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Owner must provide evidence of property value loss due to overflight effects. (Cases in Brief).

In a case of first impression in that state, the Supreme Court of Texas ruled that, in the absence of evidence that flights from a city airport over a landfill directly impacted the property's surface and caused the value to decline, the landowner could not recover compensation for the overflights.

Travis County Landfill Company (TCLC) owns a 133-acre tract of land located about one-half mile south of the Austin-Bergstrom International Airport's main runway. Although a landfill permit was obtained in 1988, the property remained undeveloped raw land because an ensuing lull in building projects resulted in an insufficient stream of construction waste, causing TCLC to postpone opening the landfill. The property was subject to an earlier avigation easement granted to the U.S. government, which allowed military aircraft unobstructed passage over the property. However, the military base was closed in 1991. When civilian flights began operating from the airport in 1997, TCLC sued the City of Austin, alleging that the flights over its property constituted an unconstitutional raking. The trial court awarded TCLC nearly $3 million for the taking. The court of appeals affirmed the trial court. The city appealed.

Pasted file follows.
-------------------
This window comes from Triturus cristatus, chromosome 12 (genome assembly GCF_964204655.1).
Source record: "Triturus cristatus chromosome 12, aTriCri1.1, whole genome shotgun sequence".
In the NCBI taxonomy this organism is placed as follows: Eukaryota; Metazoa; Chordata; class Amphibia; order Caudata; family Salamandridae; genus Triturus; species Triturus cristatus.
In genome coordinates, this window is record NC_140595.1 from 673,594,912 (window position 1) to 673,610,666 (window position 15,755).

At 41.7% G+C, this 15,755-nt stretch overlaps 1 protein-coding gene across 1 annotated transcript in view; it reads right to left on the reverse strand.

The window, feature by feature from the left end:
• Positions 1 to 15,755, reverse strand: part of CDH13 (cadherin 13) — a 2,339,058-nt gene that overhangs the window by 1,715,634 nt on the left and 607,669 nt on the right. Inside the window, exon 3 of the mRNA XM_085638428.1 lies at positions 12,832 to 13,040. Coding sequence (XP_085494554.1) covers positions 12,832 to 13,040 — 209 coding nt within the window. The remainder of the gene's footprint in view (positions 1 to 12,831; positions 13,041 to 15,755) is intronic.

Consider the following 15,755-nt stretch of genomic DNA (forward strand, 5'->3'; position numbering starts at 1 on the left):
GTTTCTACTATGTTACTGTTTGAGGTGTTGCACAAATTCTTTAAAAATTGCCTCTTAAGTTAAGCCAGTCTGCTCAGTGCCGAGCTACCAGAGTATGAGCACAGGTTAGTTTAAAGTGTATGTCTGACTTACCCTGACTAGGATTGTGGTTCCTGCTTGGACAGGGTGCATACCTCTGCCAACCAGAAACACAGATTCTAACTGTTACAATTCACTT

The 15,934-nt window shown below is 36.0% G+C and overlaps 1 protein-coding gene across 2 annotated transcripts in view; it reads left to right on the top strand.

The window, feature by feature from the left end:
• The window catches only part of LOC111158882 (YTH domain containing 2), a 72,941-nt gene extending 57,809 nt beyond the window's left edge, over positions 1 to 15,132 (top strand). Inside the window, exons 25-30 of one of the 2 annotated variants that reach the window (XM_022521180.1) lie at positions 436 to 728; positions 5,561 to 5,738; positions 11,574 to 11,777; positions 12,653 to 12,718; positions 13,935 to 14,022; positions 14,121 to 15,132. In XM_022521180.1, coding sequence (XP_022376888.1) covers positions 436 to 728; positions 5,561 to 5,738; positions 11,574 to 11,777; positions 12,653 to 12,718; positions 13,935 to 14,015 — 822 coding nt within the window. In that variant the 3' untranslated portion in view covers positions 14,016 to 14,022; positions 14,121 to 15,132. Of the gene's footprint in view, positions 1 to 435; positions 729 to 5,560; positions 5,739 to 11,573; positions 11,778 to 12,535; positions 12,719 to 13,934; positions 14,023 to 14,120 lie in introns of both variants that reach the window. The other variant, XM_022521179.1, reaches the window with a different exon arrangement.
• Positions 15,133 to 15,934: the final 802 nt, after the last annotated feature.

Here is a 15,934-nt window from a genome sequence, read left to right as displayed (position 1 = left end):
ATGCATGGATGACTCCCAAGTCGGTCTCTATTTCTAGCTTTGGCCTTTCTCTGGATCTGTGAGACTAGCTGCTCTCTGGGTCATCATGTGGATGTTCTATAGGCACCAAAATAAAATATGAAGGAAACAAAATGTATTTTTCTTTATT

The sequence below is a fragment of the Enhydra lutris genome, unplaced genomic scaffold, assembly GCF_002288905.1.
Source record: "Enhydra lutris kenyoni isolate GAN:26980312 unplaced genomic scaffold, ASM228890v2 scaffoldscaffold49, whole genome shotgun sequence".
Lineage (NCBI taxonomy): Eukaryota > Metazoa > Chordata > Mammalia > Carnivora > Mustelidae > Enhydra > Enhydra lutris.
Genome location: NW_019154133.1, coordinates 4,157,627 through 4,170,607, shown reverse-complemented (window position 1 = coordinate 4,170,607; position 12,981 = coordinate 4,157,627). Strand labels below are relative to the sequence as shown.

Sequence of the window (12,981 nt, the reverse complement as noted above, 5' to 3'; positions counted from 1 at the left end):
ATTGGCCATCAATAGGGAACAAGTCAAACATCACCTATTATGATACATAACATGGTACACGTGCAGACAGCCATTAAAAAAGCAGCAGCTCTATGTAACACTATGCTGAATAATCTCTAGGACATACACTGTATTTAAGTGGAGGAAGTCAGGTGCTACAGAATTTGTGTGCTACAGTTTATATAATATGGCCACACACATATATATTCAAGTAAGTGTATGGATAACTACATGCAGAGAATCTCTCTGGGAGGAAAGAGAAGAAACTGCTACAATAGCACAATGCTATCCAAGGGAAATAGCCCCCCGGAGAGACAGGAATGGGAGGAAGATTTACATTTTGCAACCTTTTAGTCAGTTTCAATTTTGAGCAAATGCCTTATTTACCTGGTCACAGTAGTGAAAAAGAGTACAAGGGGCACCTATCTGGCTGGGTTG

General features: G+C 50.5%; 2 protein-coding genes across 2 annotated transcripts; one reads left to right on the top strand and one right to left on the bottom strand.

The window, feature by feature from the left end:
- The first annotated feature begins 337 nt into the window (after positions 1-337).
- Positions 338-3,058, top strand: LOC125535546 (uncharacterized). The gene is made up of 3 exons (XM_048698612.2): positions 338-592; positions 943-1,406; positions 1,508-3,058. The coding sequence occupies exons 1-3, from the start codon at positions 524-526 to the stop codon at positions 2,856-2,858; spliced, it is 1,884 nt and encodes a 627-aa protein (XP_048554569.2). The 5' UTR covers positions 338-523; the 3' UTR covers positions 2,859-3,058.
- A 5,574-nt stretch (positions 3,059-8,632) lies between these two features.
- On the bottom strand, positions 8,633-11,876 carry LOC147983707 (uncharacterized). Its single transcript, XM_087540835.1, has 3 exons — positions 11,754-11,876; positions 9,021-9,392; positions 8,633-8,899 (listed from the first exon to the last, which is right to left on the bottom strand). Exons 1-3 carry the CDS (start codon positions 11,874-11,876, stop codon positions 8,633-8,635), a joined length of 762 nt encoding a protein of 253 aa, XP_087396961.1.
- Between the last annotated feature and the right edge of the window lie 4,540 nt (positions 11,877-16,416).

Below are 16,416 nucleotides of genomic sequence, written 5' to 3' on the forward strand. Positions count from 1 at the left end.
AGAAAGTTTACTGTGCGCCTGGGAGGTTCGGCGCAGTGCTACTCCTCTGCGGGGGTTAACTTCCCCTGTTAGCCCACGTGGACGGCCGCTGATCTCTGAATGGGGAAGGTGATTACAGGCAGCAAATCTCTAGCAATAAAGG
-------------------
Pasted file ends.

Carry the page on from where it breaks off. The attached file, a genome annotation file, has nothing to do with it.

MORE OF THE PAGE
The state supreme court said to establish a taking of private property by aircraft overflights, the landowner had to show that the overflights directly; immediately, and substantially impacted the land so that the property was unusable for its intended purpose. The court said TCLC presented no evidence that the civilian overflights caused overflight effects that interfered with the use of TCLC's property as a landfill. The lower court decisions were reversed and TCLC was awarded nothing.

City of Austin v. Travis County Landfill

Supreme Court of Texas

March 28, 2001

Rehearing Overruled

May 30, 2002

(AJ/06/A.-$ 10)
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Publication:Appraisal Journal
Article Type:Brief Article
Geographic Code:1U7TX
Date:Apr 1, 2003
Previous Article:Court rules that individual property value increase must result from countywide reassessment. (Cases in Brief).
Next Article:Still bouncing and being bounced along. (Financial Views).

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